One year as Mayor
A year ago on Thursday our people elected me Mayor of the North of Tyne Combined Authority. I knew that building a new organisation would be a challenge. On my first day, cameras & film crews outnumbered the staff. But I had no idea what a rollercoaster year it would be.
In my acceptance speech, I spoke about the chaos our economy faced. I had no inkling of a pandemic. But July heralded a new Prime Minister, after the Conservatives ditched Theresa May. In September, the government signalled its intent to accelerate devolution. With less than half my team in place, we had to move fast to draw up new plans. In October we faced a Brexit crisis, the possibility of a cliff edge, and all the behind the scenes planning. December brought the disruption of a snap General Election. Those outside politics might not realise that we’re prevented from making announcements or spending commitments during an election period. Then, just as we were ramping up our investment programme, we’ve been hit by a pandemic the like of which has not been seen for a century. And a shortage of pasta and loo rolls (which I don’t claim to have predicted either!).
I’m a huge advocate of devolution. At present, the North of Tyne’s budgets and powers are a fraction of those of other cities. Despite this, I’m determined that we make people’s lives better, in ways that matter to them. And despite this extraordinary year, we’ve made a cracking start.
On my first day of office, as promised, I declared a Climate Emergency. I said we’d provide world-class environmental education, and we’re rolling out a programme for a UN-accredited climate change teacher in every school in the region. I said I’d convene a Climate Change Citizens’ Assembly, and that’s ready to go the minute the Coronavirus restrictions are lifted. We make better policy when we involve our citizens in decision making.
I said I’d develop a Green Industrial revolution. We’ve allocated £24 million to create jobs in offshore renewable energy and low carbon innovation. This must be a Just Transition, where our workers’ security is paramount. So we’ve established a special £2 million fund for workers to retrain for green jobs.
We’re investing £10 million in the region’s digital economy. What does that mean? Everything from helping smaller firms ‘go digital’ so they can be more productive, to tackling digital exclusion. For example, providing Chrome books (and tech support!) for people who aren’t online. As we saw with I, Daniel Blake, not everyone is part of the online revolution.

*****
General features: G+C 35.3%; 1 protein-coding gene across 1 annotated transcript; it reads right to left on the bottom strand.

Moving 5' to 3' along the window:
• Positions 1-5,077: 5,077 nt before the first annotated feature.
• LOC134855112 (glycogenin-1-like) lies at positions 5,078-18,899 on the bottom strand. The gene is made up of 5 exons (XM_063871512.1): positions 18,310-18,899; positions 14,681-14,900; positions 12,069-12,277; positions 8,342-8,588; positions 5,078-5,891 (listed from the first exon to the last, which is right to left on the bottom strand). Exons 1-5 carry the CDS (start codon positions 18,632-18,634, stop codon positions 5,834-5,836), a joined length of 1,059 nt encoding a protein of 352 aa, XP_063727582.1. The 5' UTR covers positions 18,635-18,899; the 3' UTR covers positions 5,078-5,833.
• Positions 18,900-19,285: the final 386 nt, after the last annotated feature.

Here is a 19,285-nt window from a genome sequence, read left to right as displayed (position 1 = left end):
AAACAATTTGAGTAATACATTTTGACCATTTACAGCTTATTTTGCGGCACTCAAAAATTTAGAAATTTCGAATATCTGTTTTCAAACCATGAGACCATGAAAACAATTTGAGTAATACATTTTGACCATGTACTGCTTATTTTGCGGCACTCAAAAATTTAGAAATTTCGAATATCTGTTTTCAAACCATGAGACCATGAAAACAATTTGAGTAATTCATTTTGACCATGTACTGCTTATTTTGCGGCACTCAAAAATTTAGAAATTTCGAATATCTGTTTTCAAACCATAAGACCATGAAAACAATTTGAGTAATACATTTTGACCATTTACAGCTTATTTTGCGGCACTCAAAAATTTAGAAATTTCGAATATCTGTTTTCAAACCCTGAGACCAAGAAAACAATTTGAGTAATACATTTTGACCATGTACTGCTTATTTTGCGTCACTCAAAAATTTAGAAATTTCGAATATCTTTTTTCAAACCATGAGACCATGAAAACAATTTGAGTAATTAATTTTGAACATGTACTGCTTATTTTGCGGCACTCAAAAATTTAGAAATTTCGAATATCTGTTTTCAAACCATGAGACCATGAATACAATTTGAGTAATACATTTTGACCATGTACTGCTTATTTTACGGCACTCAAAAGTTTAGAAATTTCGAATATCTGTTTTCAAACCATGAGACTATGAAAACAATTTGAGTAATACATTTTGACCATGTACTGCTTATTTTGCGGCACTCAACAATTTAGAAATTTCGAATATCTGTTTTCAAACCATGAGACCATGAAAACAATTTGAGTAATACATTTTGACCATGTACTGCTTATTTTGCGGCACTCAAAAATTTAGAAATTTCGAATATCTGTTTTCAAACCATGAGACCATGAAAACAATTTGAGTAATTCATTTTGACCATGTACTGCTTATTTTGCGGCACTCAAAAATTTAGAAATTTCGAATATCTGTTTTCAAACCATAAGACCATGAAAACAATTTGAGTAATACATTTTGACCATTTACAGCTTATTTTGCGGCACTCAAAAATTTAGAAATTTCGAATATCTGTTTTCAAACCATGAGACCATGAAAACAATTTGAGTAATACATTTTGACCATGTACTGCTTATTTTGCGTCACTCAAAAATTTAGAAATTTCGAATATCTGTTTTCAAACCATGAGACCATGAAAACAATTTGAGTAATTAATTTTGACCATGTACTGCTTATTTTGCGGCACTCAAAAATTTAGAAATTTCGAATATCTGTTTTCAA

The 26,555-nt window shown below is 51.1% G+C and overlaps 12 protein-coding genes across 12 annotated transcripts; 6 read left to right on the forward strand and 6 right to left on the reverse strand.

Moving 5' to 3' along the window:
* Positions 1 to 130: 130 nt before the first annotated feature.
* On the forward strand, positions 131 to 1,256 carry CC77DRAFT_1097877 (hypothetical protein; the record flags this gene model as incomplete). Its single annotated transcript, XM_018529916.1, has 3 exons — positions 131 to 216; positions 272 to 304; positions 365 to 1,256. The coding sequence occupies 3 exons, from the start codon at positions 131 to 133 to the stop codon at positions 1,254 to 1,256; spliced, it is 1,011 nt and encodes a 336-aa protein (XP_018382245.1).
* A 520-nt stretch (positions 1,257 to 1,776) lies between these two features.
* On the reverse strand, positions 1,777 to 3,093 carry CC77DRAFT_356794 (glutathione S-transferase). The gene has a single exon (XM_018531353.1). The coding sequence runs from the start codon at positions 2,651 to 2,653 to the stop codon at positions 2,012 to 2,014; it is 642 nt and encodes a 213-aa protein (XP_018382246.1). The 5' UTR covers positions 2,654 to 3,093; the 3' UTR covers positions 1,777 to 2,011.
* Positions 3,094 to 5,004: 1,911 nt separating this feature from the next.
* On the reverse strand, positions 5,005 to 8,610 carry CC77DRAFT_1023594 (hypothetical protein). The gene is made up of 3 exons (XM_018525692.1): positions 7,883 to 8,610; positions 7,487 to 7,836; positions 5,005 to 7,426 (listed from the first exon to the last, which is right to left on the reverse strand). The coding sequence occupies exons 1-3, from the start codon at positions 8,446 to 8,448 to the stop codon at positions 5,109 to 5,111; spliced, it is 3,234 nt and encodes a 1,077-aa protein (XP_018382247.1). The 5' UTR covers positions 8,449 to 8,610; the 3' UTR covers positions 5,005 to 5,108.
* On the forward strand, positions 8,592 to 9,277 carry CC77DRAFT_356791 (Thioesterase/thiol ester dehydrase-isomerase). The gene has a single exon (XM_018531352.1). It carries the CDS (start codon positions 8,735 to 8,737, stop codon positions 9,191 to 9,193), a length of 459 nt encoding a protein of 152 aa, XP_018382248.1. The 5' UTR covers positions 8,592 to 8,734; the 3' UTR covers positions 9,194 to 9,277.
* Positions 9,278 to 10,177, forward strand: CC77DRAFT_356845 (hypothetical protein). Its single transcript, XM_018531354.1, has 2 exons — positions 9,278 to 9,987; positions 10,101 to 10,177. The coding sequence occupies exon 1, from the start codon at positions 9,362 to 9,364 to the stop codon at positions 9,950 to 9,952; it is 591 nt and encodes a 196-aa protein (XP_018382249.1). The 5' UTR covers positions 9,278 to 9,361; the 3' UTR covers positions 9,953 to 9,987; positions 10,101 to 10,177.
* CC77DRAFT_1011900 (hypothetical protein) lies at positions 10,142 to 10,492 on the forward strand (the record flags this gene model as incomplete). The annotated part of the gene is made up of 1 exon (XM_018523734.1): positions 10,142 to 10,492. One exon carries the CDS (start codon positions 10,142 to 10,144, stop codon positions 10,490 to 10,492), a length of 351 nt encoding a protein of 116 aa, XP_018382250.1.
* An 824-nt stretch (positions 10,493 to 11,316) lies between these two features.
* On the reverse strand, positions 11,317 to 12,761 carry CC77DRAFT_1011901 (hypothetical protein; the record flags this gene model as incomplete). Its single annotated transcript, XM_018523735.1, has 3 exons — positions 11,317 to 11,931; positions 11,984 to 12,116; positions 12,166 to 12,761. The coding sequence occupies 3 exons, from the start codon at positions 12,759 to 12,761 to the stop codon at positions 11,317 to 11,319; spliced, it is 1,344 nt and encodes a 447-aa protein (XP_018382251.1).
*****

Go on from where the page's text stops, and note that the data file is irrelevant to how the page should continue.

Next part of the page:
I’ve worked to create jobs. Verisure announced 1000 jobs after I and my North of Tyne team worked to bring them here. Thousands more jobs are in the pipeline – although with the current situation, we can’t be complacent.
Prosperity must extend to everybody. Our programmes are helping the economically disadvantaged get skills, support and counselling. People who’ve been away from work caring for family members, people struggling to pay their rents in social housing, and people from disadvantaged communities are all being helped. All these programmes have the same underlying approach – treat people with dignity. Help them don’t sanction them.
All those workers we clap on a Thursday night must not be forgotten once this crisis passes. I said I’d establish an employment charter, and we now have our Good Work Pledge. Accredited employers pay the Real Living Wage on fair contracts, and Trade Union recognition is embedded. We practice what we preach, North of Tyne is a Real Living Wage employer with a zero gender pay gap and flexible working.
I’m proud of the team we’ve built at the North of Tyne. None of this would have happened without skill, good humour and sheer hard work. The credit must be shared by the entire staff and Cabinet. Plus the staff and Cabinet Members from Newcastle, North Tyneside and Northumberland Local Authorities.
Now we’ve been hit by the Juggernaut of Covid-19 and the economic consequences that will follow. I’ve put £5 million to support our Local Authorities to help those micro-businesses falling through the gaps of government support. I’ve been lobbying government to protect our buses and Metro.
There’s more happening – much more than one column can cover. Work is underway on the People’s Bank, on the cooperative economy, on sustainable housing, and our Education Challenge.
So log onto Mayor’s Question time this Thursday, 7th May, to hear more. It’s free and open to all. You can register a question in advance, and it’ll be a Facebook Live at 7pm. Facebook.com/NorthOfTyneMayor.
We will come out of this. But we have to make sure the recovery is about more than a return to January 2020. All of the challenges we faced with poverty, inequality, and of course climate change will all exist, and in most cases, will be compounded. The road out of this will be long, and many of the problems will need years to fix. The United Nations Disaster Relief organisation uses the strap-line Build Back Better. We can imagine a different world that is greener, cleaner and kinder. That’s going to be my focus for Year 2.
[A shorter version of this article was first published in The Chronicle and The Journal on Mon 4th May 2020]